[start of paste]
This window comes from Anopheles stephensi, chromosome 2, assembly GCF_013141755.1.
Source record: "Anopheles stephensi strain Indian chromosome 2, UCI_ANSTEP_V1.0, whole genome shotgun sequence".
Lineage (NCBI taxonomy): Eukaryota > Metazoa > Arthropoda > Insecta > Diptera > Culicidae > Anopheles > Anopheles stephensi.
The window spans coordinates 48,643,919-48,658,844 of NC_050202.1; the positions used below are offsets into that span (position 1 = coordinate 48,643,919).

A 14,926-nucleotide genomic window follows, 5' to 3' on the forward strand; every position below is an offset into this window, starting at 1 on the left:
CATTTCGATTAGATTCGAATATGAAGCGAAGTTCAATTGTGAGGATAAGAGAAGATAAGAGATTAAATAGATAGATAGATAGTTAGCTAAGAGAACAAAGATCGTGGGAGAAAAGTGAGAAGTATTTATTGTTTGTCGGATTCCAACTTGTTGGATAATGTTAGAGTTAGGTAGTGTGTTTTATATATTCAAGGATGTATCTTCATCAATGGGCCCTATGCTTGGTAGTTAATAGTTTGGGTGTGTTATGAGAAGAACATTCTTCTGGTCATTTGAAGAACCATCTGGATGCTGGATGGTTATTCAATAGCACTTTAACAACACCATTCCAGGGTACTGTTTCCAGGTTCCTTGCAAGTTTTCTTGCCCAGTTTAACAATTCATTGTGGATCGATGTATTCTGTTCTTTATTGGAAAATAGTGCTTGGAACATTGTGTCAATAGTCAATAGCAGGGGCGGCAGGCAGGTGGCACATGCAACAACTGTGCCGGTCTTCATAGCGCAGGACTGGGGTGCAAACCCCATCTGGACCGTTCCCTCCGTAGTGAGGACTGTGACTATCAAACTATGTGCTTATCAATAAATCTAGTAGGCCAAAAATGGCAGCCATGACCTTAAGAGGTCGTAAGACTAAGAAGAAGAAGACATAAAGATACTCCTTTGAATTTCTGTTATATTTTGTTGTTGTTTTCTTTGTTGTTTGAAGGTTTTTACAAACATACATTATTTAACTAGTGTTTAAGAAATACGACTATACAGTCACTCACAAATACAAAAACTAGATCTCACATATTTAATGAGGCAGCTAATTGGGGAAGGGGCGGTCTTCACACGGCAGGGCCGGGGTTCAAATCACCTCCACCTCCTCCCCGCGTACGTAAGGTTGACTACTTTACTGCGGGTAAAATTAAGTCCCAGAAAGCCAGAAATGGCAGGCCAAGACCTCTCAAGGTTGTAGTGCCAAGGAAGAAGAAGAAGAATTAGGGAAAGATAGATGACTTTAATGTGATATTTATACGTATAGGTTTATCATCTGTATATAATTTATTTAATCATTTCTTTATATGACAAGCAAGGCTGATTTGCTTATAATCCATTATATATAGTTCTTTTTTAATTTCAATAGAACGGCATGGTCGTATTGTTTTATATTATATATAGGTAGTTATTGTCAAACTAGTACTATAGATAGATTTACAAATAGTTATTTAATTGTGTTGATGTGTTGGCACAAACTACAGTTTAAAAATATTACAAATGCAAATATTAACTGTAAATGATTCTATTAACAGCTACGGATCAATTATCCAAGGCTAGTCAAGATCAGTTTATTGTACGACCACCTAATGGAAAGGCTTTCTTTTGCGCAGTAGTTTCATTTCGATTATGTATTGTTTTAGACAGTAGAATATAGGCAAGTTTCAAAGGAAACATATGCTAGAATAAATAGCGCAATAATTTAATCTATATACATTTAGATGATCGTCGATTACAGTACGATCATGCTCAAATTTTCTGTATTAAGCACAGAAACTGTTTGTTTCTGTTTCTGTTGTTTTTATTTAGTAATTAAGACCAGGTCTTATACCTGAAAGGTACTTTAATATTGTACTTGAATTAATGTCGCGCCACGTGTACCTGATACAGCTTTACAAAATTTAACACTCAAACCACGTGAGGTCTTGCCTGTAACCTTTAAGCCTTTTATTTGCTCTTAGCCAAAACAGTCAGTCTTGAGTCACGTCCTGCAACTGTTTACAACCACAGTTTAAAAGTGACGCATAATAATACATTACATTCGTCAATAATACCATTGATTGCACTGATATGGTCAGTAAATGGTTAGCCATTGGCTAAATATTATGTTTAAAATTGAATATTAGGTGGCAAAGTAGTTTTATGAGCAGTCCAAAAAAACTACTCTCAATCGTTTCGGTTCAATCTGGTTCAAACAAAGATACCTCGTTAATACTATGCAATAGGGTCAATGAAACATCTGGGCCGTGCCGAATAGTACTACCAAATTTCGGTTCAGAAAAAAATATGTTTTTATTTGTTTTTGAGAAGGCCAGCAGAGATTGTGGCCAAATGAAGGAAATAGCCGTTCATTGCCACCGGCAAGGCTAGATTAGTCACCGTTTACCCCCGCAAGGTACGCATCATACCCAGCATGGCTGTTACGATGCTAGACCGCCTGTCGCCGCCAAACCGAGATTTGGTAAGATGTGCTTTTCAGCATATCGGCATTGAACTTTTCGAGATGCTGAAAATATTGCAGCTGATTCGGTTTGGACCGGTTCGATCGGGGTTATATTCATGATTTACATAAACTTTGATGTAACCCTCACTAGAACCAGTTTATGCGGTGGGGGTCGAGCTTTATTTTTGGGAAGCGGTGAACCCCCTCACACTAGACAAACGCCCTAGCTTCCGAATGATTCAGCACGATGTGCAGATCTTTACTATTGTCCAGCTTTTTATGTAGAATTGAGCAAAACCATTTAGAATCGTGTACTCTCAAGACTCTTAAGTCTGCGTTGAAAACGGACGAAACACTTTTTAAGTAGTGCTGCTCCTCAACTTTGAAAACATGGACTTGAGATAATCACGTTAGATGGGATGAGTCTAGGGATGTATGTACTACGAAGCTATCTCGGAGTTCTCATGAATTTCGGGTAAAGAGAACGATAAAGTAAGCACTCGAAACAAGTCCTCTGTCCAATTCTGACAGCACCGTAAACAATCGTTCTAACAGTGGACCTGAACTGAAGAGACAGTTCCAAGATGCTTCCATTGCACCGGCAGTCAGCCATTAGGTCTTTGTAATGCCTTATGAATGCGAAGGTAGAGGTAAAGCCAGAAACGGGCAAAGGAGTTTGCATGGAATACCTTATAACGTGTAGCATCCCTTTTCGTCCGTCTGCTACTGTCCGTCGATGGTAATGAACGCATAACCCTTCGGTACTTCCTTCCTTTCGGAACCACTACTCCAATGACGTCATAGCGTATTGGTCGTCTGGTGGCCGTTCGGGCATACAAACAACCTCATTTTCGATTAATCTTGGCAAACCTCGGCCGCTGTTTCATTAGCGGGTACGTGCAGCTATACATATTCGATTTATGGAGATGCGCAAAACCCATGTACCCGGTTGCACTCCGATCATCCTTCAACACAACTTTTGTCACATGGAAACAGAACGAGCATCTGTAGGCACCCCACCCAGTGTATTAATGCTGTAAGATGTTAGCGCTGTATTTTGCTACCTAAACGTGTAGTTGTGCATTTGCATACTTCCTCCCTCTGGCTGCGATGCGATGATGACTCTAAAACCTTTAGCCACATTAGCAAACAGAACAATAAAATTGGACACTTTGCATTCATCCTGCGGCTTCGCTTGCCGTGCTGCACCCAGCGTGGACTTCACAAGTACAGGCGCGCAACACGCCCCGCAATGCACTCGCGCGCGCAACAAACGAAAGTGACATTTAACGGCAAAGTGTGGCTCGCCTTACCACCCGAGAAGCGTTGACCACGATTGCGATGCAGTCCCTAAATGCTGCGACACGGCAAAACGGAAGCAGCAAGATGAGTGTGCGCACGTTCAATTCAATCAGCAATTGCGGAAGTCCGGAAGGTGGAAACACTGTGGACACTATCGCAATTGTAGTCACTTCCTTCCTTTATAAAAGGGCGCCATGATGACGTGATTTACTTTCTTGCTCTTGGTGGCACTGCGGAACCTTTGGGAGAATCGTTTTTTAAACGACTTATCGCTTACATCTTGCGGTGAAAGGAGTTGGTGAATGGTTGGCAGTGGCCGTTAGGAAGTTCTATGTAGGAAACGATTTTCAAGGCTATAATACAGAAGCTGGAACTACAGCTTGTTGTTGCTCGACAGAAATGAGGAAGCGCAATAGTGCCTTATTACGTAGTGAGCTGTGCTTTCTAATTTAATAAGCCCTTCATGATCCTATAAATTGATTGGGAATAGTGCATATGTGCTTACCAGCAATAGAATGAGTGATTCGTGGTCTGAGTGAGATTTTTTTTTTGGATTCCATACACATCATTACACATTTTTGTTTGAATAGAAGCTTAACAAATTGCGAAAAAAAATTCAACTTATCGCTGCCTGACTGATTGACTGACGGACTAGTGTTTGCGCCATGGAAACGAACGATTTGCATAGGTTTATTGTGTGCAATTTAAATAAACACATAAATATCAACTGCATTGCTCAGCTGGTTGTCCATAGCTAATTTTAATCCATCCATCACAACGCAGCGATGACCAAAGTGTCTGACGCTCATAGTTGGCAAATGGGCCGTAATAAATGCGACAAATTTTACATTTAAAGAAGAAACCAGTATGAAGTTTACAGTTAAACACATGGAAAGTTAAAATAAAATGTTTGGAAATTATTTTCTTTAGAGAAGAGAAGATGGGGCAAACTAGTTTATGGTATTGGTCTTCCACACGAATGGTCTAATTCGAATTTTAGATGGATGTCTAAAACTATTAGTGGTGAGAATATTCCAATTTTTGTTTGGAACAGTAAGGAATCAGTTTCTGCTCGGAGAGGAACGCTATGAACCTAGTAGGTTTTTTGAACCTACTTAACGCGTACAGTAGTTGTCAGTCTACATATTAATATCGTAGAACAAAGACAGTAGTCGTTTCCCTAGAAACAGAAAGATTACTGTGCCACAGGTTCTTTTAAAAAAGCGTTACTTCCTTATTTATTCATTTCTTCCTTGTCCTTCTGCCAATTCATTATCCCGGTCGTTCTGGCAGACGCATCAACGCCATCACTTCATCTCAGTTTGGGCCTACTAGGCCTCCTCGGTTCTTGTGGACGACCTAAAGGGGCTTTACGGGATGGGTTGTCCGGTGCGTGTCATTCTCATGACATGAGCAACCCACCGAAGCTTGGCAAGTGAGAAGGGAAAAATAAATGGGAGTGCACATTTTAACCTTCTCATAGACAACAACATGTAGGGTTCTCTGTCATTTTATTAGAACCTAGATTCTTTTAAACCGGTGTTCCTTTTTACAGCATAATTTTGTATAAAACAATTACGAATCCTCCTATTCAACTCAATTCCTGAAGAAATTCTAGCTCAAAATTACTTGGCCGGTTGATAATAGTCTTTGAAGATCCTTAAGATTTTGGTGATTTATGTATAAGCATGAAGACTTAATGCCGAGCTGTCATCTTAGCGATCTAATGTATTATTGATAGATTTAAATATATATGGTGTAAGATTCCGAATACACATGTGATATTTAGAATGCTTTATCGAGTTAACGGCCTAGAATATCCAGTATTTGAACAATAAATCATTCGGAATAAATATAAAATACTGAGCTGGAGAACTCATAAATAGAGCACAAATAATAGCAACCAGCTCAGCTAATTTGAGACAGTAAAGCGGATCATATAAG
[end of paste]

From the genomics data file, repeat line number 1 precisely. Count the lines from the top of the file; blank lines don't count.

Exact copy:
This window comes from Anopheles stephensi, chromosome 2, assembly GCF_013141755.1.